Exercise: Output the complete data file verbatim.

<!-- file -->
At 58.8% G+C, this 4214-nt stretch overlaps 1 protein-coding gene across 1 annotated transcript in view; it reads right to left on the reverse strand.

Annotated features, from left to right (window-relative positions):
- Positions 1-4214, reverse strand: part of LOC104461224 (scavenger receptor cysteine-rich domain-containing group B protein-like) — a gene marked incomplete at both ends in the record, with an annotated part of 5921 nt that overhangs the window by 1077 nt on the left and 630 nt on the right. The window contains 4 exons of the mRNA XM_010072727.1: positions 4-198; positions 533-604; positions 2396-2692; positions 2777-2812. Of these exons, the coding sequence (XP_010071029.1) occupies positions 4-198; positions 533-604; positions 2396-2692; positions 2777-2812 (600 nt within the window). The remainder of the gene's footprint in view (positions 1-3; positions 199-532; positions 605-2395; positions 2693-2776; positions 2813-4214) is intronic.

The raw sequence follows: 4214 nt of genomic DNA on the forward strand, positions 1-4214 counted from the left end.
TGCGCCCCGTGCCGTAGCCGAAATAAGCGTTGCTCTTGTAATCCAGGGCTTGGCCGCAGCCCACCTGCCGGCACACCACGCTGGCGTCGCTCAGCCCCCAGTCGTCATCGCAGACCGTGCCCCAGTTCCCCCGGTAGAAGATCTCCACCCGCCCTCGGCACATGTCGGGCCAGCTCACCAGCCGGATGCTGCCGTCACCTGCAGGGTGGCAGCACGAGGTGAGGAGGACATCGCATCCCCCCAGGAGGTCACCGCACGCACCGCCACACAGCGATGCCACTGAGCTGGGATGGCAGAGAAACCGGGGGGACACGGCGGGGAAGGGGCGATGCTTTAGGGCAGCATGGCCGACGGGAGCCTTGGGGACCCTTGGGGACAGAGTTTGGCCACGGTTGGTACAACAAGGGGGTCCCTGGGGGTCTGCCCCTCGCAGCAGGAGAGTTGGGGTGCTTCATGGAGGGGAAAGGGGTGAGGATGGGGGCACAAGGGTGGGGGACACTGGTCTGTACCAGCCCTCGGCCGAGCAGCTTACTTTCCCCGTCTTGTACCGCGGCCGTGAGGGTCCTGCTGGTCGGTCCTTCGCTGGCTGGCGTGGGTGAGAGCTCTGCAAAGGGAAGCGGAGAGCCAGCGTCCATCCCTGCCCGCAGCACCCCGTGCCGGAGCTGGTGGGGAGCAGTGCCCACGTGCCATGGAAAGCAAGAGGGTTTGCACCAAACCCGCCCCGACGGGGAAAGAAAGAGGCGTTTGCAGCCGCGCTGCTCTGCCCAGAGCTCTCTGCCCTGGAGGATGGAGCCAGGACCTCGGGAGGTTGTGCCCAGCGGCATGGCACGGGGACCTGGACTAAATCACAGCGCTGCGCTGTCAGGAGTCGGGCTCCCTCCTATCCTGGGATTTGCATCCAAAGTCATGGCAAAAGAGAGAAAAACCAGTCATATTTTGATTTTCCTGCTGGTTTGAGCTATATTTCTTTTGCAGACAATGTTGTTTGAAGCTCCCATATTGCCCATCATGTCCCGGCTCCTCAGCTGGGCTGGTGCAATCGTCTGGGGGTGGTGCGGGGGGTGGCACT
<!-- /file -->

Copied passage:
At 58.8% G+C, this 4214-nt stretch overlaps 1 protein-coding gene across 1 annotated transcript in view; it reads right to left on the reverse strand.

Annotated features, from left to right (window-relative positions):
- Positions 1-4214, reverse strand: part of LOC104461224 (scavenger receptor cysteine-rich domain-containing group B protein-like) — a gene marked incomplete at both ends in the record, with an annotated part of 5921 nt that overhangs the window by 1077 nt on the left and 630 nt on the right. The window contains 4 exons of the mRNA XM_010072727.1: positions 4-198; positions 533-604; positions 2396-2692; positions 2777-2812. Of these exons, the coding sequence (XP_010071029.1) occupies positions 4-198; positions 533-604; positions 2396-2692; positions 2777-2812 (600 nt within the window). The remainder of the gene's footprint in view (positions 1-3; positions 199-532; positions 605-2395; positions 2693-2776; positions 2813-4214) is intronic.

The raw sequence follows: 4214 nt of genomic DNA on the forward strand, positions 1-4214 counted from the left end.
TGCGCCCCGTGCCGTAGCCGAAATAAGCGTTGCTCTTGTAATCCAGGGCTTGGCCGCAGCCCACCTGCCGGCACACCACGCTGGCGTCGCTCAGCCCCCAGTCGTCATCGCAGACCGTGCCCCAGTTCCCCCGGTAGAAGATCTCCACCCGCCCTCGGCACATGTCGGGCCAGCTCACCAGCCGGATGCTGCCGTCACCTGCAGGGTGGCAGCACGAGGTGAGGAGGACATCGCATCCCCCCAGGAGGTCACCGCACGCACCGCCACACAGCGATGCCACTGAGCTGGGATGGCAGAGAAACCGGGGGGACACGGCGGGGAAGGGGCGATGCTTTAGGGCAGCATGGCCGACGGGAGCCTTGGGGACCCTTGGGGACAGAGTTTGGCCACGGTTGGTACAACAAGGGGGTCCCTGGGGGTCTGCCCCTCGCAGCAGGAGAGTTGGGGTGCTTCATGGAGGGGAAAGGGGTGAGGATGGGGGCACAAGGGTGGGGGACACTGGTCTGTACCAGCCCTCGGCCGAGCAGCTTACTTTCCCCGTCTTGTACCGCGGCCGTGAGGGTCCTGCTGGTCGGTCCTTCGCTGGCTGGCGTGGGTGAGAGCTCTGCAAAGGGAAGCGGAGAGCCAGCGTCCATCCCTGCCCGCAGCACCCCGTGCCGGAGCTGGTGGGGAGCAGTGCCCACGTGCCATGGAAAGCAAGAGGGTTTGCACCAAACCCGCCCCGACGGGGAAAGAAAGAGGCGTTTGCAGCCGCGCTGCTCTGCCCAGAGCTCTCTGCCCTGGAGGATGGAGCCAGGACCTCGGGAGGTTGTGCCCAGCGGCATGGCACGGGGACCTGGACTAAATCACAGCGCTGCGCTGTCAGGAGTCGGGCTCCCTCCTATCCTGGGATTTGCATCCAAAGTCATGGCAAAAGAGAGAAAAACCAGTCATATTTTGATTTTCCTGCTGGTTTGAGCTATATTTCTTTTGCAGACAATGTTGTTTGAAGCTCCCATATTGCCCATCATGTCCCGGCTCCTCAGCTGGGCTGGTGCAATCGTCTGGGGGTGGTGCGGGGGGTGGCACT